Our constituency also includes numerous people who use a current English translation of the Bible for their personal reading and study as well as when attending church and Bible studies. There are many among the children, teens, and young adults in our church to whom much of the language spoken and written in 1611 in Britain is foreign. There are people in our community, of whom we are commissioned to make disciples, who will not comprehend the meaning of the truth of Scripture if they cannot read it in their spoken language.
I have decided to “open the conversation” with our church family in order to discern whether we should consider recognizing and potentially using a current English Bible translation to some degree in our ministry. There are three reasons I am doing this:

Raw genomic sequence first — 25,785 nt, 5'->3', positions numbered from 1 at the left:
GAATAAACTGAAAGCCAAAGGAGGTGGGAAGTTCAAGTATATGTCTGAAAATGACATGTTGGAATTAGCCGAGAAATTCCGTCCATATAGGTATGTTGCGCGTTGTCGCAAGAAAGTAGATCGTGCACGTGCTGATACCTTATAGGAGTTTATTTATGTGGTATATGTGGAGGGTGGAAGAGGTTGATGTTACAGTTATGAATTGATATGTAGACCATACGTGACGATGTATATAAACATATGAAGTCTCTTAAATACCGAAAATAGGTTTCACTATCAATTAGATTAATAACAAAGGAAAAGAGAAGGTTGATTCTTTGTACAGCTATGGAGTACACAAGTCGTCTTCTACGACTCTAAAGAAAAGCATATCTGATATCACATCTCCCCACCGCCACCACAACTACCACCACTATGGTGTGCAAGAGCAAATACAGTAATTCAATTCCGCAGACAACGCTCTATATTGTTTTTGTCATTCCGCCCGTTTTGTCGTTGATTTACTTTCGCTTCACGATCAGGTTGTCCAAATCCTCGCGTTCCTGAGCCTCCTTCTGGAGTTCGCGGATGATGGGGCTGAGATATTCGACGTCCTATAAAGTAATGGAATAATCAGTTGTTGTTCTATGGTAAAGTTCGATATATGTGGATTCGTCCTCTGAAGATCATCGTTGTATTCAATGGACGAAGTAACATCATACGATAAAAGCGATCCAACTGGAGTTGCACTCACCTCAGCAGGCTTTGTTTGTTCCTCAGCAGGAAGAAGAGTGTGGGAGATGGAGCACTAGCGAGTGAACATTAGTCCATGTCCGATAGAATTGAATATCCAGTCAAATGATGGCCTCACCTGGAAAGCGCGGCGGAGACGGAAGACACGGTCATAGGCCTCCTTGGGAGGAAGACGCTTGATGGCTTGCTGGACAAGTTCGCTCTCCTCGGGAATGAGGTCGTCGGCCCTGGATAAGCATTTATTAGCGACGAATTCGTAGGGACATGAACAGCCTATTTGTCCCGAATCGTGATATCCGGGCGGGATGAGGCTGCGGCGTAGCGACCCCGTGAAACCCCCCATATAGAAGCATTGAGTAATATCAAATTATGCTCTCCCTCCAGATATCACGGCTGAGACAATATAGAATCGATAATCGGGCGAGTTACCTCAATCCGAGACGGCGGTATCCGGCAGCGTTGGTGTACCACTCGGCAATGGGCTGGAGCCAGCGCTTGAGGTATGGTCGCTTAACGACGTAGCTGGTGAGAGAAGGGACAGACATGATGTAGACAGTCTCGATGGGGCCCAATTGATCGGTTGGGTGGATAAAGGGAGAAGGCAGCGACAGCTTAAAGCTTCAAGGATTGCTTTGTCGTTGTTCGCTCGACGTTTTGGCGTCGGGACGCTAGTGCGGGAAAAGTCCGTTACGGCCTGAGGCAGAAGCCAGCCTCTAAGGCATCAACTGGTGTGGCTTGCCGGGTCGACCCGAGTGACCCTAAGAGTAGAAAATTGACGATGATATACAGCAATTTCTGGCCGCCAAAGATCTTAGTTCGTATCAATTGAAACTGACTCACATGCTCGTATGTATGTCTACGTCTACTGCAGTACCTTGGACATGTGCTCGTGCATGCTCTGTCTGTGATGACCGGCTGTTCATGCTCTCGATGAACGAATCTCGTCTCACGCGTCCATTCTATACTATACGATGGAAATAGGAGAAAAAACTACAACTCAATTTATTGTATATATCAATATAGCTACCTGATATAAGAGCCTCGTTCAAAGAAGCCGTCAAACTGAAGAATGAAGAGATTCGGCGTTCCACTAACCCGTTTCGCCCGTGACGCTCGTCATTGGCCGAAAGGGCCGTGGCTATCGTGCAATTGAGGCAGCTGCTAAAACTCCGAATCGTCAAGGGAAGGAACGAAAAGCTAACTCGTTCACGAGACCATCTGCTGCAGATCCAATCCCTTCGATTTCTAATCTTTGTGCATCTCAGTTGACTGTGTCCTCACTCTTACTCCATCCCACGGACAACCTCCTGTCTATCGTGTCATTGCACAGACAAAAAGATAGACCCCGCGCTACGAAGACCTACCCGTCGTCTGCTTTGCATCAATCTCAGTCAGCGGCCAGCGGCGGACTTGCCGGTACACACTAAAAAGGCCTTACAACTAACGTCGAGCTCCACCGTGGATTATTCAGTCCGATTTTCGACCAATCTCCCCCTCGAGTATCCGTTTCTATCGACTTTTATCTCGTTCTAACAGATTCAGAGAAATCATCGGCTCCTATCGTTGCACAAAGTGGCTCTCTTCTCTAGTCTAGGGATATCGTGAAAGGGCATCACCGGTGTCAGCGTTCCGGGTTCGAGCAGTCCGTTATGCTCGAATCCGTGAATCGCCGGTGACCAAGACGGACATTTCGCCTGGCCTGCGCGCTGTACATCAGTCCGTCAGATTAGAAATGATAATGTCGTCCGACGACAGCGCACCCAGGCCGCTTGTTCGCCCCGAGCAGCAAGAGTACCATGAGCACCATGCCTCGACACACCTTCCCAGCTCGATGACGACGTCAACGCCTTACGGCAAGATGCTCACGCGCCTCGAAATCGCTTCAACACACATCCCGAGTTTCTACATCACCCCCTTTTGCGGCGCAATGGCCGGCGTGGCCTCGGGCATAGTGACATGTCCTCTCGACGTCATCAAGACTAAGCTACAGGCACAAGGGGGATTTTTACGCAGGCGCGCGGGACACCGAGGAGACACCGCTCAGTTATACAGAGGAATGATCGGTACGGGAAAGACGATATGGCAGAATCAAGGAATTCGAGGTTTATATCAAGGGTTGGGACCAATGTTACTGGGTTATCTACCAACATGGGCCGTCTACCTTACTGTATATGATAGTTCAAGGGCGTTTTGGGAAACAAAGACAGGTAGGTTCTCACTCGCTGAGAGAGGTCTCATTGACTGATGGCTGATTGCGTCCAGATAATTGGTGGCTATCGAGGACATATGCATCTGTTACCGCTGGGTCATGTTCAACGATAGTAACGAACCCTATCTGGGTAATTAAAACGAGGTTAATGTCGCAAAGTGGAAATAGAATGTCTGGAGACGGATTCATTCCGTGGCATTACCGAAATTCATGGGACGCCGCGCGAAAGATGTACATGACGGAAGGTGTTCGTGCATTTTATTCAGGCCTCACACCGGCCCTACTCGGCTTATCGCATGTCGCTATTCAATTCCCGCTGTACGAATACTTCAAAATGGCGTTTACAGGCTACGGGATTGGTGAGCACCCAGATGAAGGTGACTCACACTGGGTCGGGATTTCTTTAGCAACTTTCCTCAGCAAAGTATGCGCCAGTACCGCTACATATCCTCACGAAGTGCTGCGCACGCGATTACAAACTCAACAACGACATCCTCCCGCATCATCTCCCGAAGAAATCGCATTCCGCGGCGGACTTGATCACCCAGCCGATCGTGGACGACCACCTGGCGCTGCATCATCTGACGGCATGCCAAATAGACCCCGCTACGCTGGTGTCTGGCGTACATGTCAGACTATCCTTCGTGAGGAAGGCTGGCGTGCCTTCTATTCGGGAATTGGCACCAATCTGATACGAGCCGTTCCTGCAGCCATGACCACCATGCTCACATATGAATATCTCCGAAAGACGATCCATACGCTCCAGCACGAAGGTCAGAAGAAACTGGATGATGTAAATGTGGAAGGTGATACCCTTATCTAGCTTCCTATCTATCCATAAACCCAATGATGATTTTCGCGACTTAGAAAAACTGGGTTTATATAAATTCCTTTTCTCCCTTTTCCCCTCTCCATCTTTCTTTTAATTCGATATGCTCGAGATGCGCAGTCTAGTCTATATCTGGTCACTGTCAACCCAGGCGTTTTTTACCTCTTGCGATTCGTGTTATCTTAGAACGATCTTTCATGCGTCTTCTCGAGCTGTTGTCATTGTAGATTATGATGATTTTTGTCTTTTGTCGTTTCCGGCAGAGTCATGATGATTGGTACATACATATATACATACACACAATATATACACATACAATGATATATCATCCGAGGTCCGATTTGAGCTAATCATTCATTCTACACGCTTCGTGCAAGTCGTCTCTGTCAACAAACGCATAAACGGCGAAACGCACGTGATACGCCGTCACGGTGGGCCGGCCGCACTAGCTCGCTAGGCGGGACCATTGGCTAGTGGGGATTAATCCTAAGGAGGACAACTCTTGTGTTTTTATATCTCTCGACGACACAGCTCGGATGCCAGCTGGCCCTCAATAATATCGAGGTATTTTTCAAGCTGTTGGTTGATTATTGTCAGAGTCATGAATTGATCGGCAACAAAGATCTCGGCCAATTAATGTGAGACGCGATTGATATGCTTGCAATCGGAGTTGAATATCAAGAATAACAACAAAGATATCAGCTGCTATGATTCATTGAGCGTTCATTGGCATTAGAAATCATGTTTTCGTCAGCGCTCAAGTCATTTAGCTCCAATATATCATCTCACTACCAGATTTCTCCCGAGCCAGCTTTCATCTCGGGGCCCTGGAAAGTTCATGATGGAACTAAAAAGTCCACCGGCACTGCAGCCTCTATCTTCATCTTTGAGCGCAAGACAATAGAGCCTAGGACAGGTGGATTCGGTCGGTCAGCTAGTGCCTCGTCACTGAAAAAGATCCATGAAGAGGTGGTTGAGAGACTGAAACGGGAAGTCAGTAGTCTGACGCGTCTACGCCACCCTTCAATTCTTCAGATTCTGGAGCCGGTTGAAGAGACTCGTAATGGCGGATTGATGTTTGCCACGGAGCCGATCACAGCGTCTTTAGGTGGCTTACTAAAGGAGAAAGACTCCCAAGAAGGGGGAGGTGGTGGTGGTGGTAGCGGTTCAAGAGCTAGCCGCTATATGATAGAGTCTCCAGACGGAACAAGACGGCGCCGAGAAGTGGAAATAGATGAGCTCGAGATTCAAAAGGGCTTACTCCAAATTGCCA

- God’s Word never changes, but language does.
- People should have access to God’s Word in the clearest, most accurate form possible.
- The use of a current English Bible translation could enable us to fulfill our vision of outreach to all people within our region of influence and even greater fellowship around the Word of God.
I am not making a case for change. I am explaining why I am open to considering it. From my heart, I want what is best for Calvary, and am passionate about leading our church to fulfill our potential for the glory of God.
It is my desire for us to walk together through this as a church family. Here is what I am asking of you as we proceed.